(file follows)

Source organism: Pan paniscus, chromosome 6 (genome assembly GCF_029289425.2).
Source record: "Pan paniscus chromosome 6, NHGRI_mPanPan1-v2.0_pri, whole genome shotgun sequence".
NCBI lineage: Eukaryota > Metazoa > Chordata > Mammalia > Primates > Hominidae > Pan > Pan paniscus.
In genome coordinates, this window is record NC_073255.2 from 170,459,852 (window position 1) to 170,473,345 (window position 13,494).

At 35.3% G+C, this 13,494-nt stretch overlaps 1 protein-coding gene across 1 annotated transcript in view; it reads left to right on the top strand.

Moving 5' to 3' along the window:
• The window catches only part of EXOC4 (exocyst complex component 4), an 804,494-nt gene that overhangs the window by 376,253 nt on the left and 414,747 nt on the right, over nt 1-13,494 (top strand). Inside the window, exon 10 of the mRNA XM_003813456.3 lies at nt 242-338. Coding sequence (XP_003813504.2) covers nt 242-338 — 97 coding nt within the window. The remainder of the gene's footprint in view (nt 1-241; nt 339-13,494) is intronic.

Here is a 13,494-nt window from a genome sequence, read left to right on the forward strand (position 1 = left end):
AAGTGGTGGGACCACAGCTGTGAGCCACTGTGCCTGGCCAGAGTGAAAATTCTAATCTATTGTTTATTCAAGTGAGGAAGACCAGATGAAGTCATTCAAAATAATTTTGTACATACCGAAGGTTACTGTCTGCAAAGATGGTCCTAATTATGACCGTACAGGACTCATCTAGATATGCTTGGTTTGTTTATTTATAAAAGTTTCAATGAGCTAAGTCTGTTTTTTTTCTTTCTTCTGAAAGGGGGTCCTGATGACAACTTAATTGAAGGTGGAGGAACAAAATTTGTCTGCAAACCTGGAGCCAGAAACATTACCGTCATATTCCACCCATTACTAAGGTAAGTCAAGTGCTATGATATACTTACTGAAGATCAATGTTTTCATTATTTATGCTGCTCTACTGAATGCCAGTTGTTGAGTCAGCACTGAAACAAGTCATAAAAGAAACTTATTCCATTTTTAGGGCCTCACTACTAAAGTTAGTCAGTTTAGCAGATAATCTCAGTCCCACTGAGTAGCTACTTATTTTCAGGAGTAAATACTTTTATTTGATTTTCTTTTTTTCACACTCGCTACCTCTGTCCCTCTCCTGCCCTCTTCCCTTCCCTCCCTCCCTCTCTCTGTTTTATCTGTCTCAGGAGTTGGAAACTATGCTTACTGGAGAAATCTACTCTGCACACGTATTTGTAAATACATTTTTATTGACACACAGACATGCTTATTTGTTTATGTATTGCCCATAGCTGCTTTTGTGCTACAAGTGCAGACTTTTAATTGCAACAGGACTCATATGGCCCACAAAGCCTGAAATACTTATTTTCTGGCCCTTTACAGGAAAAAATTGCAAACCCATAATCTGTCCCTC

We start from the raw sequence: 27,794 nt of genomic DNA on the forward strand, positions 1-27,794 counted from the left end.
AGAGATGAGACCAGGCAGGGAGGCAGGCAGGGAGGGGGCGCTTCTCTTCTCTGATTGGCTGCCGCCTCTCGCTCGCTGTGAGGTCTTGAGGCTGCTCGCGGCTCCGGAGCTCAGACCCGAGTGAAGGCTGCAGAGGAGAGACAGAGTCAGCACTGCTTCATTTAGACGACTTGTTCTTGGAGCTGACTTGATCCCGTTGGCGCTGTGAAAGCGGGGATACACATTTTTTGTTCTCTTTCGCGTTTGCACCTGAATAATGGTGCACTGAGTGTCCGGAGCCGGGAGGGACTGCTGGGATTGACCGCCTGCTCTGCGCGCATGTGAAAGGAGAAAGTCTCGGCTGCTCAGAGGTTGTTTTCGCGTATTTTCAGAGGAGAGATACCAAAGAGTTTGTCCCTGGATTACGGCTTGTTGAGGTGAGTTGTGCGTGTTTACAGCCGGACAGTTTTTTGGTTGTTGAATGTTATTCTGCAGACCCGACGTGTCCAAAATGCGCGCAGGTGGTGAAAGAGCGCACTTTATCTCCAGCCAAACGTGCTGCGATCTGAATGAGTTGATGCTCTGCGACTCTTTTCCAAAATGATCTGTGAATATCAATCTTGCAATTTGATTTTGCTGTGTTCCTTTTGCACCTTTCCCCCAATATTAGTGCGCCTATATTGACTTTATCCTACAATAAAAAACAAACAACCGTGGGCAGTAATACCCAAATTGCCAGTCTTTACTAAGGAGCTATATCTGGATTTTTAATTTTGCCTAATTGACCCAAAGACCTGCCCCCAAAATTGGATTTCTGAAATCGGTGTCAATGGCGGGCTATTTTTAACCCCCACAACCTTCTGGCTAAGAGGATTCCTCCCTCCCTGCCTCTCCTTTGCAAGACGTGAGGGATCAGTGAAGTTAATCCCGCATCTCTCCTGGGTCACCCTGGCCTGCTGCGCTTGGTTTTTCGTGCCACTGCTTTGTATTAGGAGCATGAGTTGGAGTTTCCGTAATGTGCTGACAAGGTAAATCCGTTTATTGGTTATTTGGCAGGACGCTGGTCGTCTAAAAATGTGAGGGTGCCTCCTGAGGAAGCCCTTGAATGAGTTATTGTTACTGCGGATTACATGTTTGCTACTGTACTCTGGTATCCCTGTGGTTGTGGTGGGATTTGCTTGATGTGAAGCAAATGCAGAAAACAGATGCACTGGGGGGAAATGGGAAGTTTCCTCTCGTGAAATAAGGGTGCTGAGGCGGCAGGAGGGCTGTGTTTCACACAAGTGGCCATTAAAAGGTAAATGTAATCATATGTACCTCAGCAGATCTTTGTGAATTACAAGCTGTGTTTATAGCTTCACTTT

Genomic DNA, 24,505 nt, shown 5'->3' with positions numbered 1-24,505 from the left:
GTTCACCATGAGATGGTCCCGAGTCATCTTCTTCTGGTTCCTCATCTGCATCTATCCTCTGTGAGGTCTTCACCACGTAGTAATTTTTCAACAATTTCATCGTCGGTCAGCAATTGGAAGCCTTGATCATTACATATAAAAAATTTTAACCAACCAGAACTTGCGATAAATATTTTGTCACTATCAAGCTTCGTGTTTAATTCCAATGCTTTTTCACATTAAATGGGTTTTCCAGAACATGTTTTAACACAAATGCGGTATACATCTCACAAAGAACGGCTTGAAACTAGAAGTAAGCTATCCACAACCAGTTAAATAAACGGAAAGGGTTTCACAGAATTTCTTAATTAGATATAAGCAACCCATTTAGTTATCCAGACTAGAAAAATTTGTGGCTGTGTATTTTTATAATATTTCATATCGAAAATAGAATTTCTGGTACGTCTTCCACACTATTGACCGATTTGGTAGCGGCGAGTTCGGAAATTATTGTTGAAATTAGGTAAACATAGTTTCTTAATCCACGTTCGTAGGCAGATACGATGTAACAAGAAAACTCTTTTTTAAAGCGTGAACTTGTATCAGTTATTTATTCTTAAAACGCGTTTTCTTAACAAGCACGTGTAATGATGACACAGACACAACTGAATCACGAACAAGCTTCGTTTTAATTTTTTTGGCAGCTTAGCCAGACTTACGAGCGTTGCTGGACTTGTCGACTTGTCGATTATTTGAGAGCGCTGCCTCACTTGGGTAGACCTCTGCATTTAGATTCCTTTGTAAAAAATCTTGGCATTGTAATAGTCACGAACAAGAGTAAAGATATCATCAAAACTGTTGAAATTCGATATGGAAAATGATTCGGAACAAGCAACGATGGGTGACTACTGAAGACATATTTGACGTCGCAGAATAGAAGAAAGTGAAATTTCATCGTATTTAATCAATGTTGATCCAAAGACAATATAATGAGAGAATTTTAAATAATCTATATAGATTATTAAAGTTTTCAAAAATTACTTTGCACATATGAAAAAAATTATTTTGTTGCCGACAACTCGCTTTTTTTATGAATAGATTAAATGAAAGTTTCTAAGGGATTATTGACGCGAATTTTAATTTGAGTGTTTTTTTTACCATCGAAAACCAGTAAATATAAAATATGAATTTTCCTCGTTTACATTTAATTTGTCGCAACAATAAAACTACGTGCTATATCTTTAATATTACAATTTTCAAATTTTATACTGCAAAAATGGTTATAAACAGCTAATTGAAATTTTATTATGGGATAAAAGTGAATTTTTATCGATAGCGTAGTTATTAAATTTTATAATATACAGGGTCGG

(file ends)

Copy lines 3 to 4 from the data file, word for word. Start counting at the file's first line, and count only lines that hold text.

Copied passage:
NCBI lineage: Eukaryota > Metazoa > Chordata > Mammalia > Primates > Hominidae > Pan > Pan paniscus.
In genome coordinates, this window is record NC_073255.2 from 170,459,852 (window position 1) to 170,473,345 (window position 13,494).